(New York, N.Y.) — Last week, in the latest spasm of political turmoil in war-torn Somalia, President Mohamed Abdullahi Mohamed suspended Prime Minister Mohamed Hussein Roble over corruption accusations. Mohamed alleged that the ousted prime minister had been looting public land belonging to the Somali National Army (SNA) and interfering with a corruption investigation. In response, Roble released his own statement accusing Mohamed of “a deliberate attempt to overthrow the government, the constitution and the laws of the land.”
U.S. officials have warned Somalia’s political instability will interfere with the work of the Somali security forces fighting against U.S.-designated terrorist organization al-Shabaab, enabling the al-Qaeda affiliate’s violent activities to gain momentum. In December, political feuds interfered with the fight against extremists when the U.S.-trained Puntland Security Force (PSF) abandoned its mission in protest of a new commander imposed by the Puntland government, resulting in a standoff with Puntland military forces. Al-Shabaab and local militants pledged to ISIS have since taken advantage of the lack of security, increasing attacks on both government and civilian targets.
With international help, Somalia has succeeded in restoring some rule of law in the past decade. In January 2007, the U.N. Security Council established the African Union Mission in Somalia (AMISOM), an African Union peacekeeping mission. In 2012, Somalia held its first presidential election in 45 years, resulting in the creation of the Federal Government of Somalia (FGS).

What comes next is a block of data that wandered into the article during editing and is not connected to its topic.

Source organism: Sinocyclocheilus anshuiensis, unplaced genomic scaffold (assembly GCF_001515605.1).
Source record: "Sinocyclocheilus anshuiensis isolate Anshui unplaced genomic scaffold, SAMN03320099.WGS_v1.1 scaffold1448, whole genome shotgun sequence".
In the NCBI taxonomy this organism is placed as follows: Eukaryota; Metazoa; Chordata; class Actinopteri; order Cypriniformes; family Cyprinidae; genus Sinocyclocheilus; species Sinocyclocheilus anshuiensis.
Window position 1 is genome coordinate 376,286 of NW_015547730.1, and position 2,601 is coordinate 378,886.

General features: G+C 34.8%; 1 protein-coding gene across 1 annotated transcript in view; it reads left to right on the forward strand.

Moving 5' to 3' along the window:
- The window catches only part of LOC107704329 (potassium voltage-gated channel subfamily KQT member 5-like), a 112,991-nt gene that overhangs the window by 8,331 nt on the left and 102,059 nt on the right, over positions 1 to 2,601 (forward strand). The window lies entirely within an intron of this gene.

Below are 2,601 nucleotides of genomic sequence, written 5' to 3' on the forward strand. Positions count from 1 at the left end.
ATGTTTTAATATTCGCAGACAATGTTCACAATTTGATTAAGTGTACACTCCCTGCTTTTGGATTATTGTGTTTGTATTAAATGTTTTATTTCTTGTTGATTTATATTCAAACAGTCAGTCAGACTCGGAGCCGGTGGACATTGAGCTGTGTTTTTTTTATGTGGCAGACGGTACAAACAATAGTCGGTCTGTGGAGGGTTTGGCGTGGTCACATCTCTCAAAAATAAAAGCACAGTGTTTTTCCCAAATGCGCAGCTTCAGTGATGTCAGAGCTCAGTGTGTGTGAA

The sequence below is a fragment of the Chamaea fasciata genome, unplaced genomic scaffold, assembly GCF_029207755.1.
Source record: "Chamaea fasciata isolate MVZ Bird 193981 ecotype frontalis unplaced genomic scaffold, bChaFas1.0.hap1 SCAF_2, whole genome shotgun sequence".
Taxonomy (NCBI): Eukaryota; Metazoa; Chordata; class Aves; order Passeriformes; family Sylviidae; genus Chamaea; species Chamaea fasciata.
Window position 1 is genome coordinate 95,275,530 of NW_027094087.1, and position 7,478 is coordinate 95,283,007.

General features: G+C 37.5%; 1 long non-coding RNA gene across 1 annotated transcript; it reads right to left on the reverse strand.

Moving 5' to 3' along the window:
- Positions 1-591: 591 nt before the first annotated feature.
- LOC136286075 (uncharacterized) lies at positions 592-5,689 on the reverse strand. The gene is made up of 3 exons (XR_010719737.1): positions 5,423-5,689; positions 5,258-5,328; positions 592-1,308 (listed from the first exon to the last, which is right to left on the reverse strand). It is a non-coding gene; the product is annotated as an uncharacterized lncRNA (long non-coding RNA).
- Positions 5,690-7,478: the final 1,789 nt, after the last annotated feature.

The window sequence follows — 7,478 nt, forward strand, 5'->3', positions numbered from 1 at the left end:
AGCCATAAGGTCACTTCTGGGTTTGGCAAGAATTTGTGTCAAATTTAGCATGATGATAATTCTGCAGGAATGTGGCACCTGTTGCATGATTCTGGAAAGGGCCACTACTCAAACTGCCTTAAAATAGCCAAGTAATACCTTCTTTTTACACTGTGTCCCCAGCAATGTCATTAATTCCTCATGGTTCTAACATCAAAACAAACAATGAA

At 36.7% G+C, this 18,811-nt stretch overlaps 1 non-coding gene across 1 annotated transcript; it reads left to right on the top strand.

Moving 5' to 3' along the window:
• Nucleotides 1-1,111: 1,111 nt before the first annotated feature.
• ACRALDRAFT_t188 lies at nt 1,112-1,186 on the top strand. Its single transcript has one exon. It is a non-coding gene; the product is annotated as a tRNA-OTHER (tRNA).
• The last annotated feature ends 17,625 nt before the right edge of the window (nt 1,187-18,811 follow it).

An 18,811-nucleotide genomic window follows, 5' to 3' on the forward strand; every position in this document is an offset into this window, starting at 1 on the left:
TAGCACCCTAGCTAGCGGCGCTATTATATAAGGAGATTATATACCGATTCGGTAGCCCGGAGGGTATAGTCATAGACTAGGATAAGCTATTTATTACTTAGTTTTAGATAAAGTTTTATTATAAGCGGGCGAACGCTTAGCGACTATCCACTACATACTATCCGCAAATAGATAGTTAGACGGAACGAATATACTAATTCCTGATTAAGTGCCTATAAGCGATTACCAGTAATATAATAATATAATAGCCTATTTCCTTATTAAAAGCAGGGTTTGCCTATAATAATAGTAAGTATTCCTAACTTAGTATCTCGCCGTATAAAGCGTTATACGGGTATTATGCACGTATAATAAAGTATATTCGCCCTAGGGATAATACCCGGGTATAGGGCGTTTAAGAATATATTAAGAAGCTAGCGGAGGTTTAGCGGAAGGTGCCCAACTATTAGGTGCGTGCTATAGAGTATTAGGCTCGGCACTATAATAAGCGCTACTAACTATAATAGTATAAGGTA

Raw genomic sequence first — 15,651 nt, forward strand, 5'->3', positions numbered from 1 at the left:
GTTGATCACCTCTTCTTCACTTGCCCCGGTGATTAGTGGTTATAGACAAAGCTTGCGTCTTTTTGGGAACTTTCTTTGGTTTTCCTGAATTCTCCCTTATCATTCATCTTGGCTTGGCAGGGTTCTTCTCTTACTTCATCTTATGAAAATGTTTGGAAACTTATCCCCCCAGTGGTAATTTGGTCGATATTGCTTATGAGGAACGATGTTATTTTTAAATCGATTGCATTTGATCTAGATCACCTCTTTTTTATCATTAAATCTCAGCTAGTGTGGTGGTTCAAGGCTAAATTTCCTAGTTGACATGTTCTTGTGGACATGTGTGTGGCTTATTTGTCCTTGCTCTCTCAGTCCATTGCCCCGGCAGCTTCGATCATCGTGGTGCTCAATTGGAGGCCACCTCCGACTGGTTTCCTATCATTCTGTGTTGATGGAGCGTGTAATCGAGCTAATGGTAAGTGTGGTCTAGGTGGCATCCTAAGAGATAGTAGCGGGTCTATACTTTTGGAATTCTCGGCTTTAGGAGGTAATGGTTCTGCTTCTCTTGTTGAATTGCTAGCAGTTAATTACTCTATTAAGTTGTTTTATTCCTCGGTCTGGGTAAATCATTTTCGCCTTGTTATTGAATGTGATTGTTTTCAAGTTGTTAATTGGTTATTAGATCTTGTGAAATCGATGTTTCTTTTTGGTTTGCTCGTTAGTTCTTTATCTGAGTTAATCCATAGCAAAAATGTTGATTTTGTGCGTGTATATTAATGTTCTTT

AMISOM and the FGS have had some success in ousting al-Shabaab from the country’s major cities, and the FGS now maintains control of the Somali capital, Mogadishu. However, al-Shabaab still maintains an operational capability in the city and seek refuge in rural areas and along the Kenya-Ethiopia border. In addition to al-Shabaab, other clan militias and Islamic militant groups continue to dominate in large areas in the rest of the country. These groups continue to clash with each other as well as with government forces.
Accordingly, the 2021 presidential and parliamentary elections—initially scheduled for February 8 but delayed indefinitely due to disagreements on how to conduct the voting—have encouraged insurgent groups to continue carrying out attacks. According to security analysts, the power vacuum resulting from the divisions between political leaders has provided a boost to al-Shabaab militants.
To read Counter Extremism Project (CEP)’s resource Somalia, please click here.
To read CEP’s resource Al-Shabaab, please click here.